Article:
Motorola DROID

Motorola_DROID_Android_2_Multitouch_Smartphone

DROID by Motorola is epic. The Android 2.0-based multitouch smartphone from Motorola will certainly catapult up to the top as the most powerful Android-based phone and challenge Apple’s iPhone in many ways. I believe DROID is also Motorola’s modern RAZR and will become the company’s killer product of the year and hopefully get the company back up and running with the big dogs. Combine the most powerful smartphone from Motorola with Android, the most open mobile OS by far, from Google and connect it to Verizon Wireless, the most reliable cellular network in the US, and the DROID becomes very interesting.

Motorola’s DROID is the first Android 2.0 smartphone and according to Motorola it is the thinnest smartphone with a full QWERTY keyboard that slides out. In the video one of the couple of  voices of a woman states that this DROID smartphone is a “Google Experience Device”. So Motorola didn’t mess with anything and it seems neither did Verizon. A solid trend I hope continues with other Android phones.

Thankfully, Motorola went with a large LCD. It is a 3.7-inch LCD and sports a 854×480 pixel format. The DROID makes use of capacitive multitouch technology. The display looks to be very sharp and bright enough for most situations. “That big screen is killer,” is how Engadget describes it. With powerful chips running a better Android OS, operating the DROID via your fingers on the large LCD should be fantastic. Speaking of touch, there is a row of buttons on the bottom. These buttons (Back, Home, Search, Menu) are virtual buttons that respond to touch; they also give haptic feedback. I personally prefer real keys as they provide real feedback. The LCD is also capable of 16 million colors, the same number of colors that your monitor and TV shows.

Based on what you plug the DROID device into it will automatically show the appropriate apps. For instance, when docked into its “Multimedia Station” it brings up the clock and lets you dim the screen, has the option of using it as a digital picture frame, or a video player. When docked into its “Car Dock” it brings up the navigation apps with voice control. How does it do that? Magnetically! There will be third-party docks and there might be massive development in the associated interface modes: the first ones you saw in the video were created by Google.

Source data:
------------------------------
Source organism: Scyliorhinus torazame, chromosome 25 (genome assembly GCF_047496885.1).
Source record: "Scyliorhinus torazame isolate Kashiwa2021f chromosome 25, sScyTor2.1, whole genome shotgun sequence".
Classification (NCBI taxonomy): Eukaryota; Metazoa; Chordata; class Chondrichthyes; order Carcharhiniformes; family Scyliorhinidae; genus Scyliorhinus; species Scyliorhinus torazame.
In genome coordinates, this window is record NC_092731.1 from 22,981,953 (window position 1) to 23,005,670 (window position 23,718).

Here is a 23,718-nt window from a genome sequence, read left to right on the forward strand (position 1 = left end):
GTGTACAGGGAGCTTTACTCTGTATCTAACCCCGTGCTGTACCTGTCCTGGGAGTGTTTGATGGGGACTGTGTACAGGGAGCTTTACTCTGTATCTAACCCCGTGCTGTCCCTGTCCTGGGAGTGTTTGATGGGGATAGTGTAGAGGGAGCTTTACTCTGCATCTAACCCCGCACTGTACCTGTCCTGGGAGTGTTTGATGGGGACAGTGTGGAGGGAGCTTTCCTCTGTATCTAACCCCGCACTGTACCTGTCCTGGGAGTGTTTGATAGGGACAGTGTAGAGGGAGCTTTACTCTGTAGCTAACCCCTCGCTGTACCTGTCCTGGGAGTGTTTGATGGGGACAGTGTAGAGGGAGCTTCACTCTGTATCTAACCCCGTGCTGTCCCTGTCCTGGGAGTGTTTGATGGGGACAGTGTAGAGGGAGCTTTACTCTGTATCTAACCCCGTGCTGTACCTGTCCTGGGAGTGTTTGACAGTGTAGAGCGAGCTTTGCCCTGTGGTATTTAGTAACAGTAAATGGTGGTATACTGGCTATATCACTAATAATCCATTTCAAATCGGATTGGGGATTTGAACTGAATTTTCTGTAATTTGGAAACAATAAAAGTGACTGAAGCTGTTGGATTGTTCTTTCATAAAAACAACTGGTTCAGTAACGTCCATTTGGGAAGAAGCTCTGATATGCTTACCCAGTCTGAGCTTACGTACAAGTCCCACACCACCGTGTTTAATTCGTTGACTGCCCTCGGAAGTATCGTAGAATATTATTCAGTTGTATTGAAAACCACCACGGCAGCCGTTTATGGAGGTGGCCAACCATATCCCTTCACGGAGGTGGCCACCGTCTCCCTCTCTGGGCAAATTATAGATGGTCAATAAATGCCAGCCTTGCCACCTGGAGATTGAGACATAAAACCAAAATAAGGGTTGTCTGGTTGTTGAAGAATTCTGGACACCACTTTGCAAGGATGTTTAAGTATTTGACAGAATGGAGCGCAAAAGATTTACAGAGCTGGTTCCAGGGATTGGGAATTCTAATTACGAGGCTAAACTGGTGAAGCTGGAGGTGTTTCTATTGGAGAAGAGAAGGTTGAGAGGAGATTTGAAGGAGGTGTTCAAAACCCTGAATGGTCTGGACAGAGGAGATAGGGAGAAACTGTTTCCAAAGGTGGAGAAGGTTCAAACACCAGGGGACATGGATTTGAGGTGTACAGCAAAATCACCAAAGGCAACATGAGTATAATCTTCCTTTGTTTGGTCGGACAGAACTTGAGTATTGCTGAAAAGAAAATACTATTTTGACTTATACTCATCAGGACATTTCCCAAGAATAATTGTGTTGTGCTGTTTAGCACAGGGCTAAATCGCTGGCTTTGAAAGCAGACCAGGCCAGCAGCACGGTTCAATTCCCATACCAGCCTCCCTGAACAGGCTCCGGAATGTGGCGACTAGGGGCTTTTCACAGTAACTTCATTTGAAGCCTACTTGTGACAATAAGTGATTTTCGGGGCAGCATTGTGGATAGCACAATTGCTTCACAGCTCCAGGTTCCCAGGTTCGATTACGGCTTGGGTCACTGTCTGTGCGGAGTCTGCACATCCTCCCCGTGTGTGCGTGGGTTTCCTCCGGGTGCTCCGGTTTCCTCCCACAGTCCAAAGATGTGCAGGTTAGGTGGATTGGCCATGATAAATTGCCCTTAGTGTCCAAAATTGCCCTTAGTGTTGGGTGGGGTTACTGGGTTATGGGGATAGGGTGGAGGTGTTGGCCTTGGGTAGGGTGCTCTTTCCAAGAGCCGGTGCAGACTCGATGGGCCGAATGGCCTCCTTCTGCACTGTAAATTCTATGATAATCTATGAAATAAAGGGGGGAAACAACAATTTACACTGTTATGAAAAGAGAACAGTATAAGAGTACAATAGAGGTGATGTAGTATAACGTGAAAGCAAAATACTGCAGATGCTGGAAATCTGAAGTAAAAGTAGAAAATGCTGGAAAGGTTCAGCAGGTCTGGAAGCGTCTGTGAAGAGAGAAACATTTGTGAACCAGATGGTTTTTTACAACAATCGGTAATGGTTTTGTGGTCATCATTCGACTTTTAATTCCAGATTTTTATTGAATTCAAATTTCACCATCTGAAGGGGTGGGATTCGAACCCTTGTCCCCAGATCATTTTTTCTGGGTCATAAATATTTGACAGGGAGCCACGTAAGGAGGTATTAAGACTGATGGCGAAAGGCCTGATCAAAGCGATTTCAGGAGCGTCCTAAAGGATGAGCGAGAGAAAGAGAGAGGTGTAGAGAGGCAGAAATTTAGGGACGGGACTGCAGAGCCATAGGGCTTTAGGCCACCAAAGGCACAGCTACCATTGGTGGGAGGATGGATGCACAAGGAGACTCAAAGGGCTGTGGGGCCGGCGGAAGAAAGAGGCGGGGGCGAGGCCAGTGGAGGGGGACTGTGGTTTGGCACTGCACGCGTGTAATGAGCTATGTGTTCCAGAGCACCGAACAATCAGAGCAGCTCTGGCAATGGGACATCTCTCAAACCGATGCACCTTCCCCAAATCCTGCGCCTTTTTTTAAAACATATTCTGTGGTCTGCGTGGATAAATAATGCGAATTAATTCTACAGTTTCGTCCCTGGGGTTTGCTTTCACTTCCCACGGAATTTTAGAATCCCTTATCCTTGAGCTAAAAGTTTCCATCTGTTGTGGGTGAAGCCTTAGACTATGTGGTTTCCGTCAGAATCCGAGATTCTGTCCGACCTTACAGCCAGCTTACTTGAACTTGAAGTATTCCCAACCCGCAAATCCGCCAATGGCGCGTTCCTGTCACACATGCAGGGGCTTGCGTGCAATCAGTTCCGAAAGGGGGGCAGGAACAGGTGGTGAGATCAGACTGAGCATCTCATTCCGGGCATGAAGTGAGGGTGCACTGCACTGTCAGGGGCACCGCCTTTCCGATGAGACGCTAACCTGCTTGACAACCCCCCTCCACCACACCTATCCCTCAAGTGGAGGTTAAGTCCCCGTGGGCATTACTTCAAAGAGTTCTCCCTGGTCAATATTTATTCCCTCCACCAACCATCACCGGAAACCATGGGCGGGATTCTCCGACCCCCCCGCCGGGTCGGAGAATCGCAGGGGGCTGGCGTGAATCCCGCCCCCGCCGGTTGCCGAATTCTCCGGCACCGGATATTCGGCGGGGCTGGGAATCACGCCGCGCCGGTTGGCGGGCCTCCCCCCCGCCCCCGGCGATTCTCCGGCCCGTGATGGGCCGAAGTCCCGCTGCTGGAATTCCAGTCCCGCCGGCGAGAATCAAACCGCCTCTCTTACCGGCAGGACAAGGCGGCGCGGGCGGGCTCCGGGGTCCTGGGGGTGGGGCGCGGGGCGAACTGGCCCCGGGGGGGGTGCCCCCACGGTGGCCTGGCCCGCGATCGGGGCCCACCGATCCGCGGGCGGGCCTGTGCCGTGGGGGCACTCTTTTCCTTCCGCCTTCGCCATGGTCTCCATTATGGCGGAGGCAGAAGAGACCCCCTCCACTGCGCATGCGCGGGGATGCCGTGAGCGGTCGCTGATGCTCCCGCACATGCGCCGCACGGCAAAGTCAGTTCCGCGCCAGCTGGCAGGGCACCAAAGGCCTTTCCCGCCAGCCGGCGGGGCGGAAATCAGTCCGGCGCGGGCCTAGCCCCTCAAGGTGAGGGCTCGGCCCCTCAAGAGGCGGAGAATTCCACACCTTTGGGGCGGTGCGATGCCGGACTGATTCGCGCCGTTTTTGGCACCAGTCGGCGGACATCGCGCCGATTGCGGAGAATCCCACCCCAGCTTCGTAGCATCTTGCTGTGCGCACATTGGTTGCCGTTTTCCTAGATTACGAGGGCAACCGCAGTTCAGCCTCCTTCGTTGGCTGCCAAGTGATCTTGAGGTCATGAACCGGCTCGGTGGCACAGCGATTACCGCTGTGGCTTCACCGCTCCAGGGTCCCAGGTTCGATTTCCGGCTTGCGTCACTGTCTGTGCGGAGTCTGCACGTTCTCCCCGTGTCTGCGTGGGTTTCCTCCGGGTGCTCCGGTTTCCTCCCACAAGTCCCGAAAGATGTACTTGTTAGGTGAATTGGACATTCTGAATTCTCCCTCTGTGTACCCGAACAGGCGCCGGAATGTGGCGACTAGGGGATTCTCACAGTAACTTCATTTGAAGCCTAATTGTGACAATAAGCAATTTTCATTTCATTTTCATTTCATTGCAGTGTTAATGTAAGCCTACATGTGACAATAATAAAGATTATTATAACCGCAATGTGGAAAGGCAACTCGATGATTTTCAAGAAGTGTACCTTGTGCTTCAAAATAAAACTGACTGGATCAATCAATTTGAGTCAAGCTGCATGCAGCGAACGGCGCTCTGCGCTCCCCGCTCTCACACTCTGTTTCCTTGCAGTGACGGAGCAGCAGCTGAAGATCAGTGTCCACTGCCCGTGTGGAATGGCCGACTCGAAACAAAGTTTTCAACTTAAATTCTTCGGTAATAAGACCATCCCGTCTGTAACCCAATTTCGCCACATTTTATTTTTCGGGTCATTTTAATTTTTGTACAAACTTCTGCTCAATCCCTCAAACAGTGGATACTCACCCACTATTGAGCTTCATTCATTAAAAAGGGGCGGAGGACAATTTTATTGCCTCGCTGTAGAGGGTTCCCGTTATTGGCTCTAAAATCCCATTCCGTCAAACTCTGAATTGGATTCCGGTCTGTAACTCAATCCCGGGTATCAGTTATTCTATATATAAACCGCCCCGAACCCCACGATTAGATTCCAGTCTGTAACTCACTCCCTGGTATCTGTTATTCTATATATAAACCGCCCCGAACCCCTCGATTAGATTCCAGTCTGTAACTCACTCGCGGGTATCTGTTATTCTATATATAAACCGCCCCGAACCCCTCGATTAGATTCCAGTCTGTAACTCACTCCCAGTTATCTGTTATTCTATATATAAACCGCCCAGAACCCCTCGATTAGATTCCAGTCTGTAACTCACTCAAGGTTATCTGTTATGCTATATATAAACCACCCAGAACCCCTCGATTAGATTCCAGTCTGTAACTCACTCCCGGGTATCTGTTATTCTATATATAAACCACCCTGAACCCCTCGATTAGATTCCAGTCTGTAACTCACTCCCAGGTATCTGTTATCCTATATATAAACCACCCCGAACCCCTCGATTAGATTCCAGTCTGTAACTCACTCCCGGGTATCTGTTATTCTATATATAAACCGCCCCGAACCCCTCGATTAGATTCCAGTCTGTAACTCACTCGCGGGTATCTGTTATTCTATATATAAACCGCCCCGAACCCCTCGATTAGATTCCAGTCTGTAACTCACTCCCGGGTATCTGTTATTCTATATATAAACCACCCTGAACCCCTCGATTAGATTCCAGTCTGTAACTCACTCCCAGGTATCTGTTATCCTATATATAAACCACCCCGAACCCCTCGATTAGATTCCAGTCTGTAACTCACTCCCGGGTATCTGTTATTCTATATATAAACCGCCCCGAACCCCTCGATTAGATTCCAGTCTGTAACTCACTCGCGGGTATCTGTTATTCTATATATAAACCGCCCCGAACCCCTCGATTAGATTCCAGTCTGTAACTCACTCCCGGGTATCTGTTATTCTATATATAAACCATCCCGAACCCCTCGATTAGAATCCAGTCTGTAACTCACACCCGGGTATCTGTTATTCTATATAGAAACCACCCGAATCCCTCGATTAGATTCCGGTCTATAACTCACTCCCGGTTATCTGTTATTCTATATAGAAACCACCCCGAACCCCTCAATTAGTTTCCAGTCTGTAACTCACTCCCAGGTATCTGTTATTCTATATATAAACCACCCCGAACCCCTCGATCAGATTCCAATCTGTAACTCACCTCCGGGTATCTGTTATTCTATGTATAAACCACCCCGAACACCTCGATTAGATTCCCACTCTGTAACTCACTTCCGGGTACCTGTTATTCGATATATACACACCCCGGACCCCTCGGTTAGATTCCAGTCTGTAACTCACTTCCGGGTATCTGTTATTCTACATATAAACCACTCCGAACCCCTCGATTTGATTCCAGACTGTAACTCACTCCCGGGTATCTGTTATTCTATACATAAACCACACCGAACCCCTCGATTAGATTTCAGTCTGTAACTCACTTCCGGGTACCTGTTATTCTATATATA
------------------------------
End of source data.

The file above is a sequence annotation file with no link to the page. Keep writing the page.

I guess 854×480 on the DROID smartphone can be considered DVD resolution. In some cases it is a bit more and in others a bit less. In Europe, DVD in MPEG2 at 25 frames per second (fps) the resolution is 720 x 576 while in the rest of the world it is 720 x 480 at 23.976 or 29.97 fps. These formats are called D1 can be captured and played back on the largish 3.7-inch display. Just as a comparison, Apple’s iPhone sports a slightly smaller 3.5-inch LCD and has significantly less pixels at just 480×320. Motorola’s DROID has over twice the number of pixels! After taking the D1-quality video you can directly upload it to YouTube without need of a computer. I hope developers will code an app that can quickly add titles and transitions.

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Low light photography using a smartphone? If true, this will be great. But most likely it will fall short of its promise since even dedicated digital cameras including the newest ones from Canon (S90 for example) are much better but not perfect in low light. But as long as the DROID from Motorola beats the iPhone’s solid low-light performance, it can be called a success in my book. The 5 megapixel sensor has a lot more pixels than the 3.2 megapixel one inside the iPhone 3GS. But we all know that it isn’t the total number of pixels that determine the quality of the pictures but how effectively those pixels grab light and then how information is processed that make the difference. Here’s hoping that Motorola did a fantastic job: I don’t have to carry a dedicated digital camera that can take pictures and capture video. The dual-LED flash should make overblown photos the standard. I hope there is some type of connection with its ambient light sensor so the two LED light output is throttled to prevent blinding your family and friends.

“… DROID will get you turn-by-turn directions from Google Maps, with spoken directions, showing real time traffic and 3D-imagery of the destination.” Motorola’s DROID device has a built-in GPS chip as well as an e-compass. You need two to do turn-by-turn. This feature called “Google Maps Navigation” will rock the GPS world: there is now very little reason why you would want a separate GPS unit (including the separate additional cost) when you can have it in your smartphone that you carry with you all the time, and for free. Thank you Google! Motorola’s DROID device is the first to offer this feature but I am absolutely sure that it won’t be the last. The iPhone by comparison is getting to be relatively quite expensive if you had to buy the Tom Tom GPS holder and the software. You can control Google Maps Navigation (GMN) with your voice, as you should expect it to. GMN was built from the ground up to work with Internet-connected devices. You never have to download massive updates for businesses and maps; it happens in real time from Google Maps. Here are some things you can do with GMN: